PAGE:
Millennium Actress, as one reviewer so wonderfully put it, was ‘one medium celebrating another’. Everything that was twisted and uncertain in Perfect Blue was nostalgic and soft-lensed in Millennium Actress. The fantasy hinted at in Perfect Blue is given free reign via the concept of epic studio movie making (as opposed to Perfect Blue’s cop drama), and the ‘actress’ loses herself in the roles, thereby defining herself for the audience. PB is about the birth of an actress; MA is about the passing of one.

    Paprika is about the ‘actress’ in everyone, even a cold, dedicated scientist. Compared to the former two movies, what we have here is Satoshi Kon in Spectacle, vivid, big budget, huge voices, riotous soundtrack, crazy monologues laced with gorgeous aphasia…of course you can’t have those and remain as character-driven as PB or MA. Thus I believe it was a choice, not a sacrifice.

    And is it any coincidence the opening scene to Paprika is a circus? 🙂

  6. Kon is a true talent. I remember some years back in NYC, when he introduced the screening of Millenium Actress, and the crowd went nuts.

    I have liked all of his films, and I did like Paprika. Granted, it is not a film you can just watch once–it needs at least a couple of viewings to get the film (and even then, many still might not “get” it).

    His films may be animated, but they certainly match most live-action films. That, and they also leave a lot of animated films in the dust.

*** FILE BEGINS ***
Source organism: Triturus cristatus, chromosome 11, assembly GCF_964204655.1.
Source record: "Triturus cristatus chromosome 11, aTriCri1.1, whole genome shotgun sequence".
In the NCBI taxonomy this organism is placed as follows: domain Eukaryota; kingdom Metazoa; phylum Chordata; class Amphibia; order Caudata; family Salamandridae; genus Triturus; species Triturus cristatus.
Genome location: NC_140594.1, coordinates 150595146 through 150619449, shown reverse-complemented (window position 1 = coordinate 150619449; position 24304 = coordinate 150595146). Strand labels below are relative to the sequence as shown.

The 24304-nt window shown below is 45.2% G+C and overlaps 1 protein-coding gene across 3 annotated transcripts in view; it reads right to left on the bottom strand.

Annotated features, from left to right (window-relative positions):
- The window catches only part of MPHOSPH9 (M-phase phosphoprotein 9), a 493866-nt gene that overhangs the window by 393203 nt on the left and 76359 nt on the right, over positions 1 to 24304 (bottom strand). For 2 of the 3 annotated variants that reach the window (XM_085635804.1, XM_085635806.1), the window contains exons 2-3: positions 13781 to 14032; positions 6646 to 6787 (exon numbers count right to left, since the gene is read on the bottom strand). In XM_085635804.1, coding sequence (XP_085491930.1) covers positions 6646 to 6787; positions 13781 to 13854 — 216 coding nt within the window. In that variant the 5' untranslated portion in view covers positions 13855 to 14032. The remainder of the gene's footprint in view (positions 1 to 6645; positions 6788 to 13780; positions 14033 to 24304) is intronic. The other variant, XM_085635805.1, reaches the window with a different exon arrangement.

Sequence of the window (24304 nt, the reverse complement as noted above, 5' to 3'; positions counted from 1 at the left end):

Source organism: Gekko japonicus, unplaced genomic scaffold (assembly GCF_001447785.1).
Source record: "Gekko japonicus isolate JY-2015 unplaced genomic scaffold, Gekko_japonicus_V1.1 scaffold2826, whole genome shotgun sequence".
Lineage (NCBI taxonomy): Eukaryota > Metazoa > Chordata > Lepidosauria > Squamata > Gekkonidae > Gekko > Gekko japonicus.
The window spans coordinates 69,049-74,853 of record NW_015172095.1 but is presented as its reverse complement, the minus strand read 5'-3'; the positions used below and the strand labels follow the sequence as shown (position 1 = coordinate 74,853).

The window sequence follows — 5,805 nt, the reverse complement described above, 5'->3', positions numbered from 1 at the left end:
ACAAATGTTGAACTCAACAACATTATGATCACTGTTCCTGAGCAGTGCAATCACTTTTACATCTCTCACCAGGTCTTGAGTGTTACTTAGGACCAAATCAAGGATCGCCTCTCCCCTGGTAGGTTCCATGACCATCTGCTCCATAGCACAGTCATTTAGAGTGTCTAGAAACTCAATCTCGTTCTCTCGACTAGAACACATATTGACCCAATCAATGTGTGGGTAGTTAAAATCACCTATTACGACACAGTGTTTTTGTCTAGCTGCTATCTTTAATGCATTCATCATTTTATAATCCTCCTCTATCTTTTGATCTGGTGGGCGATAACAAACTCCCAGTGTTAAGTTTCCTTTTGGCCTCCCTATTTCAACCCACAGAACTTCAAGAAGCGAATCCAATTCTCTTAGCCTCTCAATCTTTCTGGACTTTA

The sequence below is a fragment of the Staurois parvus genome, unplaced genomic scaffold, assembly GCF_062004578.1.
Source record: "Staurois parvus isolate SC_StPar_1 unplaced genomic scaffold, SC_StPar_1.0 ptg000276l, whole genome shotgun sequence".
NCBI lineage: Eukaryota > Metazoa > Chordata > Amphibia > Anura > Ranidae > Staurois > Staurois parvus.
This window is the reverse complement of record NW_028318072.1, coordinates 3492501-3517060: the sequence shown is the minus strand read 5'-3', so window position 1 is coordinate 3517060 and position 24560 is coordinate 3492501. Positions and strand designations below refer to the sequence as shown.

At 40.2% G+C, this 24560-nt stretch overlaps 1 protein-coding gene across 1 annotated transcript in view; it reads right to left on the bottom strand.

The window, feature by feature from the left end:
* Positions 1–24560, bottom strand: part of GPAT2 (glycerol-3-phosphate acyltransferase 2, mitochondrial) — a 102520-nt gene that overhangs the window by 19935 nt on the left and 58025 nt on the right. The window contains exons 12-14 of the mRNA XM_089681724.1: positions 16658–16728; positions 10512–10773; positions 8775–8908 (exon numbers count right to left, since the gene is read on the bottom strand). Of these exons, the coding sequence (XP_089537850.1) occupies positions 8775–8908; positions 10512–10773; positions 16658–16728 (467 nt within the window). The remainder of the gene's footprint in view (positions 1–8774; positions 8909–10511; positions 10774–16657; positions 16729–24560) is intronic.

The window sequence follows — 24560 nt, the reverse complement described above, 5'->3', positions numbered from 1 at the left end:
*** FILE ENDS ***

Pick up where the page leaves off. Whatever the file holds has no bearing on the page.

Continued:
7. Enjoyed Paprika but it fell short of the ground breaking work on Perfect Blue and Millennium Actress. Still wish this was more character driven b/c frankly could care less about Tokita so the their “dynamic” bored me.

  8. Matt, IMO only one of the directors out there doing great work is called Miyazaki, and that one’s losing his mojo.

    I love Paprika. It’s so strong on how women are, and I love the procession of unwanted objects – I recently saw an old print of the yokai of unwanted objects, and it recalled Kon’s fabulously creepy street party so strongly.

    I interviewed Kon for a British magazine when it came out, and he proved to be one of the cleverest and most interesting people I ever had the pleasure of interrogating.

  9. Helen,
    Oshii? Hosoda? Yuasa? Okay, these guys might not be “great” yet (or in Oshii’s case, not great anymore) but at least they’re doing interesting stuff.

    And yeah, Miyazaki seems to have lost the mojo. I’m heartened by positive reviews for The Borrower Arrietty; maybe Ghibli have finally found a worthy successor in Yonebayashi.

    I’m glad you mention women, a topic I can’t believe I totally left out here. Strong female characters (rare enough in film and TV in general, let alone anime) are a big part of what I love about Kon’s stuff.

    Is your Kon interview available out there on the wired somewhere? I’d love to know what he had to say.

  10. I don’t think my Kon interview is online anywhere, but maybe I’ll put it up there myself at some point.

    I love Oshii, but the fact that I love early Oshii more than recent Oshii (and come to that early Shirow more than recent Shirow) has a lot to do with the fact that I hate to see great creative talents becoming photocopies of their own legend. Hence the joy of the good reviews for Arrietty – I haven’t seen anything but clips yet, so I can’t judge, but it would be so good to have another great Ghibli movie.

    Hosoda gives us another Wrath of Khan quote, that revenge is a dish best served cold. Or maybe we should make that: living well is the best revenge. Summer Wars is a dazzling achievement and gives me great hope for his future works.

    Yuasa is brilliant, yet a lot of his work leaves me admiring but unmoved. Maybe I’ll grow into it. Takeshi Koike’s Redline is a very hopeful indicator of more great things to come. And Rintaro blew me away with Yona Yona Penguin – inventive, artistically dazzling, with a core of sweetness and simplicity and an iron-clad sense of character and plot that Ponyo could have used.

    There is always hope. Creative talent will find an outlet somehow. But there’s also always more junk than good stuff.